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Evil Effects of Trade in Art. 71 impress the public with a great idea of their own artistic knowledge by the merciless manner in which they treat works which cost those who produced them the highest efforts of mind or feeling.
The works of art, by being publicly exhibited and offered for sale, are becoming articles of trade, following as such the unreasoning laws of markets and fashion ; and public and even private patronage is swayed by their tyrannical influence.
ALEXANDER VON HUMBOLDT. ALEXANDER VON HUMBOLDT incessantly strove after dominion over that universality of human knowledge which stands in need of thoughtful government and direction to preserve its integrity; he strove to tie up the fasces of scientific knowledge to give them strength in unity. He treated all scientific men as members of one family, enthusiastically directing, fostering, and encouraging inquiry, where he saw either the want of or the willingness for it. His protection of the young and ardent student led many to success in their pursuit. His personal influence with the courts and governments of most countries in Europe enabled him to plead the cause of Science in a manner which made it more difficult for them to refuse than to grant what he requested. All lovers of science deeply mourn for the loss of such a man.
THE OLD PARISH SCHOOL.* LOOKING to former times, we find that our forefathers, with their wonted piety and paternal care, had established a system of national education, based upon the parish organization and forming part of parish life, which met the wants
* This and the next five paragraphs, which must be read in connexion with each other, are extracted from an address delivered on the 22d June, 1857, at the Conference on Na. tional Education.
The Old Parish School.
73 of their day, and had in it a certain unity and completeness which we might well envy at the present moment. But in the progress of time our wants have outstripped that system, and the condition of the country has so completely changed even within these last fifty years, that the old parochial division is no longer adequate for the present population. This has increased during that period in England and Wales from, in round numbers, 9,000,000 to 18,000,000, and, where there formerly existed comparatively small towns and villages, we now see mighty cities like Liverpool, Manchester, Hull, Leeds, Birmingham, and others, with their hundreds of thousands, springing up almost as it were by enchantment; London having increased nearly two and a half millions of souls, and the factory district of Lancashire alone having aggregated a population of nearly three millions within a radius of thirty miles.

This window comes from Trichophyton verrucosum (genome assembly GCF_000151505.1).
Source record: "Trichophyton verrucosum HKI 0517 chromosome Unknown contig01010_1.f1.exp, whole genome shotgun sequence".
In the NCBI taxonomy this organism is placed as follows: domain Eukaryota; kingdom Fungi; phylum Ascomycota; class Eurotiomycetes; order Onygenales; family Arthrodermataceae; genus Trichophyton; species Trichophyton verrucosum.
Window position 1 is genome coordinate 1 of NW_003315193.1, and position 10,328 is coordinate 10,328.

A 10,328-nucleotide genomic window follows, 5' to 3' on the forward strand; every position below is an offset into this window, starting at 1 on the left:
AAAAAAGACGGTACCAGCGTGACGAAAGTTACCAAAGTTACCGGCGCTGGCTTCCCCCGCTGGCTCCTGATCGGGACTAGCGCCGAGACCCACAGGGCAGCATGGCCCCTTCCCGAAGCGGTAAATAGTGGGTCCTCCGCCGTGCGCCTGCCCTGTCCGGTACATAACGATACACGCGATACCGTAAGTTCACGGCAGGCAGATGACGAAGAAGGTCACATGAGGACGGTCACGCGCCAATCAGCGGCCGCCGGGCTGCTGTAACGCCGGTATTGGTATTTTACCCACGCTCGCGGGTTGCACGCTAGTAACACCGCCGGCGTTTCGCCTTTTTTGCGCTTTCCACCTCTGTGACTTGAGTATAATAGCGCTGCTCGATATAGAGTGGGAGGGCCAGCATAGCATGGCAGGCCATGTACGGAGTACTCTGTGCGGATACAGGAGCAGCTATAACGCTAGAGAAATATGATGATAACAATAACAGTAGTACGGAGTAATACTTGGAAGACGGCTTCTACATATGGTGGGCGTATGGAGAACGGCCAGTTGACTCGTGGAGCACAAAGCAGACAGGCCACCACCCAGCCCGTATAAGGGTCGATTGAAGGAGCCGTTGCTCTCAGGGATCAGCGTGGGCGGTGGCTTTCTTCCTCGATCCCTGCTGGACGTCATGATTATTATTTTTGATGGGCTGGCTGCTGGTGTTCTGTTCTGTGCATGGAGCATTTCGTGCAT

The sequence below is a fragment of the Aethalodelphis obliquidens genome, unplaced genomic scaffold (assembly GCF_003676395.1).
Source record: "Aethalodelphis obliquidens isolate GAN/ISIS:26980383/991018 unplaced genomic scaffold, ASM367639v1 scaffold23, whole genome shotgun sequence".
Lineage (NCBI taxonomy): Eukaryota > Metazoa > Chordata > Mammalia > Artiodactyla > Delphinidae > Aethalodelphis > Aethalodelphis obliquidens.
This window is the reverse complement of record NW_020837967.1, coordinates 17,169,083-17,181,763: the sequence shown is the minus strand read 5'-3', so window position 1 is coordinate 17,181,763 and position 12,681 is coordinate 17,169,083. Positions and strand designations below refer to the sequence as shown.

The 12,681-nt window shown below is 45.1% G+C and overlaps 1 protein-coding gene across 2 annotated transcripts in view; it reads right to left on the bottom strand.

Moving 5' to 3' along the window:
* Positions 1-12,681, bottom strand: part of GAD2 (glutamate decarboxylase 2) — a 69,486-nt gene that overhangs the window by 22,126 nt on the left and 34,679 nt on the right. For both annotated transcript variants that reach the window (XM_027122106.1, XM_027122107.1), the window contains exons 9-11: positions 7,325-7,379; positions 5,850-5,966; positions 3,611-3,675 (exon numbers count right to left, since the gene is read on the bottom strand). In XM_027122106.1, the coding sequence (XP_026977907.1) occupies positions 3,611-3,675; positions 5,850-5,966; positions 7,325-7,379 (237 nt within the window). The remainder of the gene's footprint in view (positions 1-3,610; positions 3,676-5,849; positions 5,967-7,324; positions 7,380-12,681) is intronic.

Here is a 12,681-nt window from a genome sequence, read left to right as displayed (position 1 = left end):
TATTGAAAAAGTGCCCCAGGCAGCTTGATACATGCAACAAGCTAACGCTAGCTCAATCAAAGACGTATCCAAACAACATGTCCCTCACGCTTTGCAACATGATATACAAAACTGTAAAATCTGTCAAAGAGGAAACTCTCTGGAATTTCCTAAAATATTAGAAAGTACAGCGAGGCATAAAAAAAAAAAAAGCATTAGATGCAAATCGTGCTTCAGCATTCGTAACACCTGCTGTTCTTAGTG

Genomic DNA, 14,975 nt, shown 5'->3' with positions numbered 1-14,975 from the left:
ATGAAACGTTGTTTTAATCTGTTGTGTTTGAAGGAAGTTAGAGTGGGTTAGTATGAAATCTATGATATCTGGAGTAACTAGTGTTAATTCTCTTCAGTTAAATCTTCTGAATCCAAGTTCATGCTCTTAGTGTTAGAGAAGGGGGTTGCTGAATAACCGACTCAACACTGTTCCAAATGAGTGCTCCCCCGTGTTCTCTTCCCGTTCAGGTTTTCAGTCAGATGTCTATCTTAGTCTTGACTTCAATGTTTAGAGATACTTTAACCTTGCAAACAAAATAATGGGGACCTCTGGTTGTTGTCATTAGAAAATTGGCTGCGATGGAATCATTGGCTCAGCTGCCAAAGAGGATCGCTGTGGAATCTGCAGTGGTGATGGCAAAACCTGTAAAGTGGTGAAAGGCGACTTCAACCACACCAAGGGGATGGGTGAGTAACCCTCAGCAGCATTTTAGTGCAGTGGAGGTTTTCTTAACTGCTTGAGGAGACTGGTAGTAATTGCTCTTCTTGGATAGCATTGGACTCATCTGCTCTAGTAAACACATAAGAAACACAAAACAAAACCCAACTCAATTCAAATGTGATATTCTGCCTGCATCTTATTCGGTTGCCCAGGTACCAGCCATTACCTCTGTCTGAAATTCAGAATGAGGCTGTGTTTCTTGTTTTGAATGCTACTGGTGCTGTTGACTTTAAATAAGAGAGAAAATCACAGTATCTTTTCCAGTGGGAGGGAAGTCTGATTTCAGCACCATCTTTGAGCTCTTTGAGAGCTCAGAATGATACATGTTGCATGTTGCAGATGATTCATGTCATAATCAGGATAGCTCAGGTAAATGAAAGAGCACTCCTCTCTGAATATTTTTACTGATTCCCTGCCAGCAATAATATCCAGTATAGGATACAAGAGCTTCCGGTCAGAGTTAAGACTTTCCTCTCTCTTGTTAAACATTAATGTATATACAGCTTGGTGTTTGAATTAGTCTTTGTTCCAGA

THE ENGLISHMAN'S JEALOUSY OF CONTROL.
This change could not escape the watchful eye of a patriotic public; but how to provide the means of satisfying the new wants could not be a matter of easy solution. While zeal for the public good, a fervent religious spirit, and true philanthropy, are qualities eminently distinguishing our countrymen, the love of liberty, and an aversion from being controlled by the power of the State in matters nearest to their hearts, are feelings which will always most powerfully influence them in action. Thus, the common object has been contemplated from the most different points of view, and pursued often upon antagonistic principles. Some have sought the aid of Government, others that of the Church to which they belong; some have declared it to be the duty of the State to provide elementary instruction for the people at large ; others have seen in State interference a
The Englishman's Jealousy of Control. 75 check to the spontaneous exertions of the people themselves, and an interference with self-government; some again have advocated a plan of compulsory education based upon local selfgovernment, and others the voluntary system in its widest development. While these have been some of the political subjects of difference, those in the religious field have not been less marked and potent. We find on the one hand the wish to see secular and religious instruction separated, and the former recognised as an innate and inherent right, to which each member of society has a claim, and which ought not to be denied to him if he refuses to take along with it the inculcation of a particular dogma to which he objects as unsound ; while we see, on the other hand, the doctrine asserted that no education can be sound which does not rest on religious instruction, and that religious truth is too sacred to be modified and tampered with, even in its minutest deductions, for the sake of procuring a general agreement.